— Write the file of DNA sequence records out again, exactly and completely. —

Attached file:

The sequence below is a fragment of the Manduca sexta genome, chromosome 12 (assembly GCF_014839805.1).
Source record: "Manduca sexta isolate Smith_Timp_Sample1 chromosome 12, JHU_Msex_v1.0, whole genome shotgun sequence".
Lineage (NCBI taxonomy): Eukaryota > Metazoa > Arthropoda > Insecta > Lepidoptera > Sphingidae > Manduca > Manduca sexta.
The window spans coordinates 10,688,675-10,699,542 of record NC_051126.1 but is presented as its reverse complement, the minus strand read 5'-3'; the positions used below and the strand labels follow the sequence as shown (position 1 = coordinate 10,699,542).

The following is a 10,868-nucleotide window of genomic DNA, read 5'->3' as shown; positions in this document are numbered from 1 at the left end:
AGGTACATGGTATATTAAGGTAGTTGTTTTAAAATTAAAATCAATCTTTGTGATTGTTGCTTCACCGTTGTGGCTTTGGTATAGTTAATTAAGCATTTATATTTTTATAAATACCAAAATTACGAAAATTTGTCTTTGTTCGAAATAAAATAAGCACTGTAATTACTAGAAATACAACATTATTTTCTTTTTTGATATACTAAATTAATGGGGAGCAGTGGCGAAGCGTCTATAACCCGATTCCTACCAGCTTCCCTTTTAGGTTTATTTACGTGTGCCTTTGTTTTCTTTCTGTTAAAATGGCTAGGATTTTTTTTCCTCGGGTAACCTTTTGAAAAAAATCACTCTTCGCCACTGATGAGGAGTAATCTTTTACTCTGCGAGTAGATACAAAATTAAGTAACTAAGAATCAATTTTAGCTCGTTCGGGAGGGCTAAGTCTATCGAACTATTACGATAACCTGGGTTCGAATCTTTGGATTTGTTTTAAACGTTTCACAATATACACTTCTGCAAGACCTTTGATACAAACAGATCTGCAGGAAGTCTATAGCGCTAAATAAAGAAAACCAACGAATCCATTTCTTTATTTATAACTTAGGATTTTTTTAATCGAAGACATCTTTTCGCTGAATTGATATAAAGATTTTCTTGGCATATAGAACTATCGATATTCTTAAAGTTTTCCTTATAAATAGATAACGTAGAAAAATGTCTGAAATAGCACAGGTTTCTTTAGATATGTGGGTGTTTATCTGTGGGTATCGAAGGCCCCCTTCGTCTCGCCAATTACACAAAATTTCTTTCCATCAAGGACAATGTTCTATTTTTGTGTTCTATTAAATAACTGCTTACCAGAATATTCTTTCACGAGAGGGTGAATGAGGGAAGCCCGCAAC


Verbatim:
The sequence below is a fragment of the Manduca sexta genome, chromosome 12 (assembly GCF_014839805.1).
Source record: "Manduca sexta isolate Smith_Timp_Sample1 chromosome 12, JHU_Msex_v1.0, whole genome shotgun sequence".
Lineage (NCBI taxonomy): Eukaryota > Metazoa > Arthropoda > Insecta > Lepidoptera > Sphingidae > Manduca > Manduca sexta.
The window spans coordinates 10,688,675-10,699,542 of record NC_051126.1 but is presented as its reverse complement, the minus strand read 5'-3'; the positions used below and the strand labels follow the sequence as shown (position 1 = coordinate 10,699,542).

The following is a 10,868-nucleotide window of genomic DNA, read 5'->3' as shown; positions in this document are numbered from 1 at the left end:
AGGTACATGGTATATTAAGGTAGTTGTTTTAAAATTAAAATCAATCTTTGTGATTGTTGCTTCACCGTTGTGGCTTTGGTATAGTTAATTAAGCATTTATATTTTTATAAATACCAAAATTACGAAAATTTGTCTTTGTTCGAAATAAAATAAGCACTGTAATTACTAGAAATACAACATTATTTTCTTTTTTGATATACTAAATTAATGGGGAGCAGTGGCGAAGCGTCTATAACCCGATTCCTACCAGCTTCCCTTTTAGGTTTATTTACGTGTGCCTTTGTTTTCTTTCTGTTAAAATGGCTAGGATTTTTTTTCCTCGGGTAACCTTTTGAAAAAAATCACTCTTCGCCACTGATGAGGAGTAATCTTTTACTCTGCGAGTAGATACAAAATTAAGTAACTAAGAATCAATTTTAGCTCGTTCGGGAGGGCTAAGTCTATCGAACTATTACGATAACCTGGGTTCGAATCTTTGGATTTGTTTTAAACGTTTCACAATATACACTTCTGCAAGACCTTTGATACAAACAGATCTGCAGGAAGTCTATAGCGCTAAATAAAGAAAACCAACGAATCCATTTCTTTATTTATAACTTAGGATTTTTTTAATCGAAGACATCTTTTCGCTGAATTGATATAAAGATTTTCTTGGCATATAGAACTATCGATATTCTTAAAGTTTTCCTTATAAATAGATAACGTAGAAAAATGTCTGAAATAGCACAGGTTTCTTTAGATATGTGGGTGTTTATCTGTGGGTATCGAAGGCCCCCTTCGTCTCGCCAATTACACAAAATTTCTTTCCATCAAGGACAATGTTCTATTTTTGTGTTCTATTAAATAACTGCTTACCAGAATATTCTTTCACGAGAGGGTGAATGAGGGAAGCCCGCAAC